This class of drugs is used to treat a range of mental illnesses.
Antipsychotics are a group of drugs that are used to treat schizophrenia.
The medicines are also sometimes used to treat other mental illnesses, such as bipolar disorder, severe anxiety, or depression.
Older antipsychotics (known as "typical" antipsychotics) have been around since the mid-1950s.
Newer antipsychotics (known as "atypical" antipsychotics) were developed in the 1990s.
Antipsychotics work by blocking dopamine, a substance in the brain known as a neurotransmitter.
The medicines come as tablets, capsules, liquids, and depot (long-acting) injections. They're marketed under various brand names.
Some common antipsychotics include:
- Chlorpromazine (Thorazine)
- Clozaril and FazaClo (clozapine)
- Risperdal (risperidone)
- Zyprexa (olanzapine)
- Seroquel (quetiapine)
- Geodon (ziprasidone)
- Abilify (aripiprazole)
- Invega (paliperidone)
- Latuda (lurasidone)
Side Effects of Antipsychotics
Side effects of antipsychotics may include:
- Rapid heartbeat
- Blurred vision
- Skin rash
- Sensitivity to sunlight
- Menstrual problems in women
- Weight gain or changes in metabolism
- Muscle spasms
Antipsychotic Safety and Warnings
Long-term use of typical (older) antipsychotic drugs may cause a serious and sometimes incurable movement condition called tardive dyskinesia (TD).
About 5 percent of people who take antipsychotics get TD each year, according to the National Institute of Mental Health.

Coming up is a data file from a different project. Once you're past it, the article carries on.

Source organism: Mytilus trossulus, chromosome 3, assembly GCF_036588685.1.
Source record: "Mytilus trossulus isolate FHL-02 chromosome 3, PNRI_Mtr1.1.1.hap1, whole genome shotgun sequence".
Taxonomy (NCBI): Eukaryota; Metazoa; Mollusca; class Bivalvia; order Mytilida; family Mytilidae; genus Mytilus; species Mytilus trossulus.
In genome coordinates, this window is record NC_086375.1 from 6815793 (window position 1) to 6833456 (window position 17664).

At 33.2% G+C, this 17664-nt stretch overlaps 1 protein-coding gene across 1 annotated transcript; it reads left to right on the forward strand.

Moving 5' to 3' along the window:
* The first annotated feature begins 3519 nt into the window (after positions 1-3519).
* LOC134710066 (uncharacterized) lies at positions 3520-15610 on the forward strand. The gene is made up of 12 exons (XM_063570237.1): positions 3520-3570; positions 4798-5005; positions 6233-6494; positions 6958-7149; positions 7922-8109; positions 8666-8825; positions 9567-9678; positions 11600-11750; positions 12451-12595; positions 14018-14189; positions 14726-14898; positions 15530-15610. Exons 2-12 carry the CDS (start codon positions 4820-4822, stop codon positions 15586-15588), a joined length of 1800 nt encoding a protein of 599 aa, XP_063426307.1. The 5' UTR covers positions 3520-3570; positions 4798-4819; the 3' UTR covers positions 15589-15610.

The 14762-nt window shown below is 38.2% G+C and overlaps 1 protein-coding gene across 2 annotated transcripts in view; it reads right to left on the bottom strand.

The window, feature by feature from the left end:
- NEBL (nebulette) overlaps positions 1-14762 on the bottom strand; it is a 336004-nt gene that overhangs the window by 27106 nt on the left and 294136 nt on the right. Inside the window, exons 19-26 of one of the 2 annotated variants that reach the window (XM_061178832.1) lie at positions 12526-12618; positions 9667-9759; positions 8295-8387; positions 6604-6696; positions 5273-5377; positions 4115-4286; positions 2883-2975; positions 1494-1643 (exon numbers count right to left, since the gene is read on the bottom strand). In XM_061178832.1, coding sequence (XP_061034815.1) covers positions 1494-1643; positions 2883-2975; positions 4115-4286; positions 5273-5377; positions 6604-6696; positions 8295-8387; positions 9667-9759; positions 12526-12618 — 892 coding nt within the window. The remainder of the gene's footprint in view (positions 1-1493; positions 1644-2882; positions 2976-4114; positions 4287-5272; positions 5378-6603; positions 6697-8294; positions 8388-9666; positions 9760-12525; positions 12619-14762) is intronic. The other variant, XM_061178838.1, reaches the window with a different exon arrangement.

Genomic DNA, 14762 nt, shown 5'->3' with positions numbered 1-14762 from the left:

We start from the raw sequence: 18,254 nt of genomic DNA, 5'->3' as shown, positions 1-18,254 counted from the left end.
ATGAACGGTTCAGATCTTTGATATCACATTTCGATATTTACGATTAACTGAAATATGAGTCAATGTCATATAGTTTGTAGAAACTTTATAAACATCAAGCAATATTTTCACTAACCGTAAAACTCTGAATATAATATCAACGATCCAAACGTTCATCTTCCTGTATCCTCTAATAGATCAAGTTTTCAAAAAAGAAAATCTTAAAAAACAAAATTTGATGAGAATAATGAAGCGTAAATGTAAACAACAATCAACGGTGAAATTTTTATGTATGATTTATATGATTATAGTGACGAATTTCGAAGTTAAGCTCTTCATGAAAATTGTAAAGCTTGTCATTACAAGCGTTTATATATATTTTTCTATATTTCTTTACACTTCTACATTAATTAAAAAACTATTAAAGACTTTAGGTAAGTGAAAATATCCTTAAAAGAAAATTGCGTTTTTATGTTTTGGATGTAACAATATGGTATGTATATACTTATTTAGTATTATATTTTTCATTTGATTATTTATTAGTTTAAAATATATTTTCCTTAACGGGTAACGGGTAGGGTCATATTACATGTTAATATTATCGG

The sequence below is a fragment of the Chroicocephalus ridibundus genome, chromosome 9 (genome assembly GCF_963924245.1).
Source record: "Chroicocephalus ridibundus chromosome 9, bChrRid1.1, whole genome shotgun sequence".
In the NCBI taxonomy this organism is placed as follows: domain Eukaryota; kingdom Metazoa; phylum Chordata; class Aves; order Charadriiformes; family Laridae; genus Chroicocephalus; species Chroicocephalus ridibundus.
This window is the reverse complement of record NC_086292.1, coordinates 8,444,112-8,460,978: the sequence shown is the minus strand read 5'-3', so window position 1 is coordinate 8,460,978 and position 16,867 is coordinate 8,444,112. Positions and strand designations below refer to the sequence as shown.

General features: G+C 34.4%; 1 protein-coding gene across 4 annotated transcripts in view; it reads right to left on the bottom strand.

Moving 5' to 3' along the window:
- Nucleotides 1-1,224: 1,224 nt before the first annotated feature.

Antipsychotics aren't recommended for older adults with dementia, as these drugs may put them at increased risk for stroke and death.
The antipsychotic clozapine is highly effective, but it can cause a serious decrease in the number of white blood cells, which help your body fight off infections. Talk to your doctor about this risk.
Antipsychotics may also raise your risk of developing high cholesterol and diabetes.
Tell your doctor about all medical conditions you have before taking an antipsychotic.
Also, let your doctor know about all prescription, non-prescription, illegal, recreational, herbal, nutritional, or dietary drugs you're taking.
Don't drive or perform activities that require alertness until you know how the antipsychotic you're taking affects you.
Follow the instructions on your prescription or package label carefully. Don't take more or less of the drug than is recommended.
Don't stop taking an antipsychotic without first talking to your doctor. Your doctor will probably want to take you off the drug gradually.
Keep all appointments with your doctor's office and laboratory while taking an antipsychotic.
Your doctor will probably want to perform tests frequently to monitor your body's response to the medicine.
Let your healthcare provider know that you're taking an antipsychotic before having any type of surgery, including a dental procedure.
Antipsychotics and Alcohol
Alcohol can increase certain side effects of antipsychotics.
Avoid drinking alcohol while taking these medicines.
Antipsychotics and Pregnancy
Tell your doctor if you're pregnant, or might become pregnant, before taking an antipsychotic.
Some antipsychotics may be safe to take during pregnancy, but you should discuss the benefits and risks of this with your doctor.
Also, talk to your healthcare provider before taking an antipsychotic if you're breastfeeding.